From Polyfilla to turkey breasts with a bit of fish in between, Rob Burnett’s career path has been a varied one. Philip Clarke talks to the CEO of Bernard Matthews.
What has been your career path leading to Bernard Matthews?
For the first 10 years I was in the non-food industry. I worked in marketing and sales for Williams Holdings, initially in the buildings department in Welwyn Garden City, which was Polycell, Polyfilla and Crown. I then got my first job in food – in poultry – with Marshalls in Edinburgh.
From there I was headhunted for my first director’s position in Albert Fischer Group in their seafood business, before moving to Hain Daniels food group and building up that business.
I wasn’t looking to leave, but I met David Joll (chairman of Bernard Matthews) who was looking for a new chief executive.
He was very open about the state of the company – and the job appealed. It was an opportunity to do something different – a new challenge to help shape the recovery and lead a team on a day-to-day basis.
How would you describe your management style?
You learn from the people you work with – mentors if you like. From them I have learned to keep it simple.
These is much in business that can be “de-complexed”. I also believe it’s important to make a decision and move on. Not all of them will be right, but you can’t dwell on them.
Rutland Partners acquired a majority stake in Bernard Matthews in 2013, for £23.5m. It was projected at the time that the company would recover from a £20m loss to a £20m profit by 2016. Financial figures just released still have the company £10m in the red. Why?
It is fair to say that the first year after Rutland came in was behind the original plan.
The brand had diminished faster than forecast, as there was not the investment to take it forward.
Also, I had to work out nine months’ notice with Daniels, so a lot of the key decisions had to wait. It then took a while to develop the strategy – to work out who we were going to partner with, where to cut costs.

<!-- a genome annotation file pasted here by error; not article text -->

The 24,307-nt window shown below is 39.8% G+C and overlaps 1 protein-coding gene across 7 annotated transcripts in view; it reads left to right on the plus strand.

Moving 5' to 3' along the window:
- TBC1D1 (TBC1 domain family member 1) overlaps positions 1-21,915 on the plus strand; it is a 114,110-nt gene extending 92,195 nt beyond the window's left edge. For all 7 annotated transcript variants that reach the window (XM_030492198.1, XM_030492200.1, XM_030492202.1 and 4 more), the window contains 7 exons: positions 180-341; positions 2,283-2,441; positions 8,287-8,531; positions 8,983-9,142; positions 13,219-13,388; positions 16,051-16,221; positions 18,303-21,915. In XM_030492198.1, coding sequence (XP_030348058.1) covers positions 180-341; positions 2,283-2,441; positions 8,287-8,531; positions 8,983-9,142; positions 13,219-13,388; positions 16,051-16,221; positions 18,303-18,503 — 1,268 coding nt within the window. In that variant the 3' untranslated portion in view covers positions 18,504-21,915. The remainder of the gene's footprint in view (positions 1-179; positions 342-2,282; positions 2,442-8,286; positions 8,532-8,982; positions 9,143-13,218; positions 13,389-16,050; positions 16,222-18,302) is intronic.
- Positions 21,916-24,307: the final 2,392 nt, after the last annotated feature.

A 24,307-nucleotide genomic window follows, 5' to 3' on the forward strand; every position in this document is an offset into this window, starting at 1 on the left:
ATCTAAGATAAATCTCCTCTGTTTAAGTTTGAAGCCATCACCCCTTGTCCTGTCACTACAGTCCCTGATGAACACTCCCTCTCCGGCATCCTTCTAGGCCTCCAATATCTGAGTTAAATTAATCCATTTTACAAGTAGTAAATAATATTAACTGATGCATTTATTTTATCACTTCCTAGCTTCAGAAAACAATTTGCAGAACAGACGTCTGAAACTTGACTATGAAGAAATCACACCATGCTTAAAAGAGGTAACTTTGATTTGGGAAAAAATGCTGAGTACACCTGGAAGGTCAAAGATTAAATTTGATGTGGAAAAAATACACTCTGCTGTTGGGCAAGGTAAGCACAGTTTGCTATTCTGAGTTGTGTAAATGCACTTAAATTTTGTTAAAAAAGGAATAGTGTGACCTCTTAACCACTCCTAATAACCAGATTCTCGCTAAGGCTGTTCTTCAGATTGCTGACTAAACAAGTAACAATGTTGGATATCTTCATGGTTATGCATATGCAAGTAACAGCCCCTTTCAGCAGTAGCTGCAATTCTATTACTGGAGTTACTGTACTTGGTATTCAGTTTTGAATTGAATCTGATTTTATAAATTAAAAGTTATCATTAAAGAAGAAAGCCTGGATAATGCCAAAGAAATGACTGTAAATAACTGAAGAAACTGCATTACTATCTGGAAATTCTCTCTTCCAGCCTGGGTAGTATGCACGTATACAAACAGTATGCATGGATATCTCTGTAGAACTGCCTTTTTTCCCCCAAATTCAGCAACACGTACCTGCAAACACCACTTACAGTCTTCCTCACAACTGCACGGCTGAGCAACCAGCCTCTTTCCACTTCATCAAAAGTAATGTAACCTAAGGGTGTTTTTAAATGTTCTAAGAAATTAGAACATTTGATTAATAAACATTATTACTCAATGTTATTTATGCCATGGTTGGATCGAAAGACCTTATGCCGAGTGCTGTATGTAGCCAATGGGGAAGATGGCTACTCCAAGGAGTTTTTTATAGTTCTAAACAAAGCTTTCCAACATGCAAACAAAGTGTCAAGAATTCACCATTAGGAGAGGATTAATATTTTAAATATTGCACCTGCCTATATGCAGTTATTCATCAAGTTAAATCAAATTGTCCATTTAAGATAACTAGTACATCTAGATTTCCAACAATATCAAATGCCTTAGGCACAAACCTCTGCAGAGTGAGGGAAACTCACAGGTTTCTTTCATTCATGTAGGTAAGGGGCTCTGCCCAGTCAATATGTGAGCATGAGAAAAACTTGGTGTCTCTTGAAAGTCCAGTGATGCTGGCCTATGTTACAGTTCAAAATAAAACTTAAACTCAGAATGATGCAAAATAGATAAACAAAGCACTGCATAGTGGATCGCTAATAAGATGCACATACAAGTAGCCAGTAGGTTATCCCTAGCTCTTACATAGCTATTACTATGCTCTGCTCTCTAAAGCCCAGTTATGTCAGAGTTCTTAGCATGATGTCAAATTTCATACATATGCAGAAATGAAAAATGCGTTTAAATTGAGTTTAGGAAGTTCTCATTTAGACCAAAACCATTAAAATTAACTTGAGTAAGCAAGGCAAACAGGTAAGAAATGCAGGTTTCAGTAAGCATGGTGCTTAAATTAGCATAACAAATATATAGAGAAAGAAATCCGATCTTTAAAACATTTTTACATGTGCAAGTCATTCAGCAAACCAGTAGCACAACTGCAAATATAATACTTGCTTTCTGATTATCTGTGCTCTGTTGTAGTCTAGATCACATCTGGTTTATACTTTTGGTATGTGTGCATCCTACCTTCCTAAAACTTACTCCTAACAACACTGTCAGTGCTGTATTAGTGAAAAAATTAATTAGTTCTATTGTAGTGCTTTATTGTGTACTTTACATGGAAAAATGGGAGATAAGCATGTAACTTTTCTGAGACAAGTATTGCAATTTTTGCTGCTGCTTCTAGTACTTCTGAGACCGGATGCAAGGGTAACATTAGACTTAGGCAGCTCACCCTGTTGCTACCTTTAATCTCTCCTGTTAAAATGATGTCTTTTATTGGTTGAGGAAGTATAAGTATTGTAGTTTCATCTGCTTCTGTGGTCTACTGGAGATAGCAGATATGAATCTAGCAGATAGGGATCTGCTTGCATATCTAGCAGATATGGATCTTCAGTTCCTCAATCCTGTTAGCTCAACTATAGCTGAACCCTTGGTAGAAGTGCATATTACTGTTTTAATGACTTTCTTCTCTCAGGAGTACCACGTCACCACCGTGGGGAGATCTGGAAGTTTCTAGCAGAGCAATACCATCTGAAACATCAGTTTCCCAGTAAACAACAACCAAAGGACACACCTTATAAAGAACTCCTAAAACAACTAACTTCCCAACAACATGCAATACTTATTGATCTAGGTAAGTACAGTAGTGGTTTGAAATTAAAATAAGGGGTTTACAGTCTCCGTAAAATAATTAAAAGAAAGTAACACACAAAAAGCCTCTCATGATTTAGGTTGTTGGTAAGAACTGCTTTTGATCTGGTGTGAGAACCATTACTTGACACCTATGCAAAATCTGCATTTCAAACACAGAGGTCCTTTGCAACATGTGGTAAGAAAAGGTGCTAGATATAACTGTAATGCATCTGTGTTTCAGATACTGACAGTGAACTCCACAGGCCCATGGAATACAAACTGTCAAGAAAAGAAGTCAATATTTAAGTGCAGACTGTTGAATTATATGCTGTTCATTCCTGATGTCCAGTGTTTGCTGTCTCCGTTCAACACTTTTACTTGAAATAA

The figures are now looking better. Ebitda (Earnings Before Interest, Taxes, Depreciation and Amortization) has gone from a negative to a positive.
Group turnover also took a big hit in the 12 months to July 2014 – down from £346m to £306m. Why?
We made an early decision to close Lincs Turkeys, which had a turnover of £12m or £13m.
That was not in the original plan. And we have undertaken a significant restructuring of SaGa Foods, our Hungarian business.
That had been involved in farming and processing, but we’ve got rid of all that and now it only operates in adding value. It was losing about £5m a year, now it’s at breakeven.
How was Christmas 2014 for you?
It was very good for the whole turkey industry. The move from fresh towards frozen continues, as does the move towards more added value crowns and joints – and we are at the forefront of that. Neilsen data quoted that of all the Christmas meats, turkey was the highest growth at plus 4%.
The Telegraph has reported that you are looking for another £10m outside investment to help fund the turnaround. Is that correct?
That report was a little bit misleading. What we’re doing is taking the opportunity to see whether we can improve our current loan package – a bit like when you remortgage your house.
Since Rutland bought the business, it is in a far healthier state and the market environment has improved for lending.
Every so often it’s incumbent upon all businesses to check to see whether there is an enhanced deal available. If so, then we’ll be able to speed up some of our investment plans.